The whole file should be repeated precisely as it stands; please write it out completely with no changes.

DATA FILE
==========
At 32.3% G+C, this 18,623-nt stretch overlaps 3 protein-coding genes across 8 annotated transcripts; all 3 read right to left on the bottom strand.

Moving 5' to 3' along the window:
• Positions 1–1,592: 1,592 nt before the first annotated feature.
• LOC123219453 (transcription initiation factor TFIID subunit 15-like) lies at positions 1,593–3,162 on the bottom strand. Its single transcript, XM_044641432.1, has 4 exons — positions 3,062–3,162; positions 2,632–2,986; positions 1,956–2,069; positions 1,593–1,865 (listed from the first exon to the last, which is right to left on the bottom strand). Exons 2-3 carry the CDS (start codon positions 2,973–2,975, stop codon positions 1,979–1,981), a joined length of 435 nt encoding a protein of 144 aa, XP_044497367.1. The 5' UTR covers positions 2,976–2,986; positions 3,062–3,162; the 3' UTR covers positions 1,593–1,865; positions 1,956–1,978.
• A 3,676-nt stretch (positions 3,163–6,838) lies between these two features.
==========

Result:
At 32.3% G+C, this 18,623-nt stretch overlaps 3 protein-coding genes across 8 annotated transcripts; all 3 read right to left on the bottom strand.

Moving 5' to 3' along the window:
• Positions 1–1,592: 1,592 nt before the first annotated feature.
• LOC123219453 (transcription initiation factor TFIID subunit 15-like) lies at positions 1,593–3,162 on the bottom strand. Its single transcript, XM_044641432.1, has 4 exons — positions 3,062–3,162; positions 2,632–2,986; positions 1,956–2,069; positions 1,593–1,865 (listed from the first exon to the last, which is right to left on the bottom strand). Exons 2-3 carry the CDS (start codon positions 2,973–2,975, stop codon positions 1,979–1,981), a joined length of 435 nt encoding a protein of 144 aa, XP_044497367.1. The 5' UTR covers positions 2,976–2,986; positions 3,062–3,162; the 3' UTR covers positions 1,593–1,865; positions 1,956–1,978.
• A 3,676-nt stretch (positions 3,163–6,838) lies between these two features.